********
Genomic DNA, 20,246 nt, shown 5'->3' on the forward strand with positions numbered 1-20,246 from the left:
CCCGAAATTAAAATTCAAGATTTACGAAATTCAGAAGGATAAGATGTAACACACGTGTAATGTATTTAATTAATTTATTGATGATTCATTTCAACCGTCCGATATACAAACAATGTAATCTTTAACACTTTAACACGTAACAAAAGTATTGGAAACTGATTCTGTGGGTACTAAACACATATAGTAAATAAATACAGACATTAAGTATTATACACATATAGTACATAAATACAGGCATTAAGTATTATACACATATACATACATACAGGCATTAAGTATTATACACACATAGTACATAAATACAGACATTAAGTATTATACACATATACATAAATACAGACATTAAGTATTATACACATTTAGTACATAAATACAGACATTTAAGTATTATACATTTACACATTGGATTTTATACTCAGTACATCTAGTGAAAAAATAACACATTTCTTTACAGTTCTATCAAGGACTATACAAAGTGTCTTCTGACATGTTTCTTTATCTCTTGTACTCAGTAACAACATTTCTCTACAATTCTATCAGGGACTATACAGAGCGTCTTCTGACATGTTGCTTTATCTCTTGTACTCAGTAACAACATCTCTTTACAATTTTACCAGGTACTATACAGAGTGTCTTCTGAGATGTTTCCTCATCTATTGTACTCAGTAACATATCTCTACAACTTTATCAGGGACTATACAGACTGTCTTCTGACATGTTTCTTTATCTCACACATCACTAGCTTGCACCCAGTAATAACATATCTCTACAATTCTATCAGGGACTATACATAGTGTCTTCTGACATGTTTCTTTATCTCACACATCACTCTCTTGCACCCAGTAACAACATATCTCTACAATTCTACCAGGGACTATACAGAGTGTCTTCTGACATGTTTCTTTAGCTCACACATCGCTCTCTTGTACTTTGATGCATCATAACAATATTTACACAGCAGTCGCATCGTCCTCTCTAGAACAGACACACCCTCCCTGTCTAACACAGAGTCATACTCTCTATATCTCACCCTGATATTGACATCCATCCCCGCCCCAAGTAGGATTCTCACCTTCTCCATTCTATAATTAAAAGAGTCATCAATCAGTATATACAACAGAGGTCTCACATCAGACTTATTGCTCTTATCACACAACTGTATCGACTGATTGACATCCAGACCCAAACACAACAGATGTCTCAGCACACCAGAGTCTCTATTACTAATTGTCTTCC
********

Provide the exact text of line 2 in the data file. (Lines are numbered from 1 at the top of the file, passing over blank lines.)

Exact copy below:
CCCGAAATTAAAATTCAAGATTTACGAAATTCAGAAGGATAAGATGTAACACACGTGTAATGTATTTAATTAATTTATTGATGATTCATTTCAACCGTCCGATATACAAACAATGTAATCTTTAACACTTTAACACGTAACAAAAGTATTGGAAACTGATTCTGTGGGTACTAAACACATATAGTAAATAAATACAGACATTAAGTATTATACACATATAGTACATAAATACAGGCATTAAGTATTATACACATATACATACATACAGGCATTAAGTATTATACACACATAGTACATAAATACAGACATTAAGTATTATACACATATACATAAATACAGACATTAAGTATTATACACATTTAGTACATAAATACAGACATTTAAGTATTATACATTTACACATTGGATTTTATACTCAGTACATCTAGTGAAAAAATAACACATTTCTTTACAGTTCTATCAAGGACTATACAAAGTGTCTTCTGACATGTTTCTTTATCTCTTGTACTCAGTAACAACATTTCTCTACAATTCTATCAGGGACTATACAGAGCGTCTTCTGACATGTTGCTTTATCTCTTGTACTCAGTAACAACATCTCTTTACAATTTTACCAGGTACTATACAGAGTGTCTTCTGAGATGTTTCCTCATCTATTGTACTCAGTAACATATCTCTACAACTTTATCAGGGACTATACAGACTGTCTTCTGACATGTTTCTTTATCTCACACATCACTAGCTTGCACCCAGTAATAACATATCTCTACAATTCTATCAGGGACTATACATAGTGTCTTCTGACATGTTTCTTTATCTCACACATCACTCTCTTGCACCCAGTAACAACATATCTCTACAATTCTACCAGGGACTATACAGAGTGTCTTCTGACATGTTTCTTTAGCTCACACATCGCTCTCTTGTACTTTGATGCATCATAACAATATTTACACAGCAGTCGCATCGTCCTCTCTAGAACAGACACACCCTCCCTGTCTAACACAGAGTCATACTCTCTATATCTCACCCTGATATTGACATCCATCCCCGCCCCAAGTAGGATTCTCACCTTCTCCATTCTATAATTAAAAGAGTCATCAATCAGTATATACAACAGAGGTCTCACATCAGACTTATTGCTCTTATCACACAACTGTATCGACTGATTGACATCCAGACCCAAACACAACAGATGTCTCAGCACACCAGAGTCTCTATTACTAATTGTCTTCC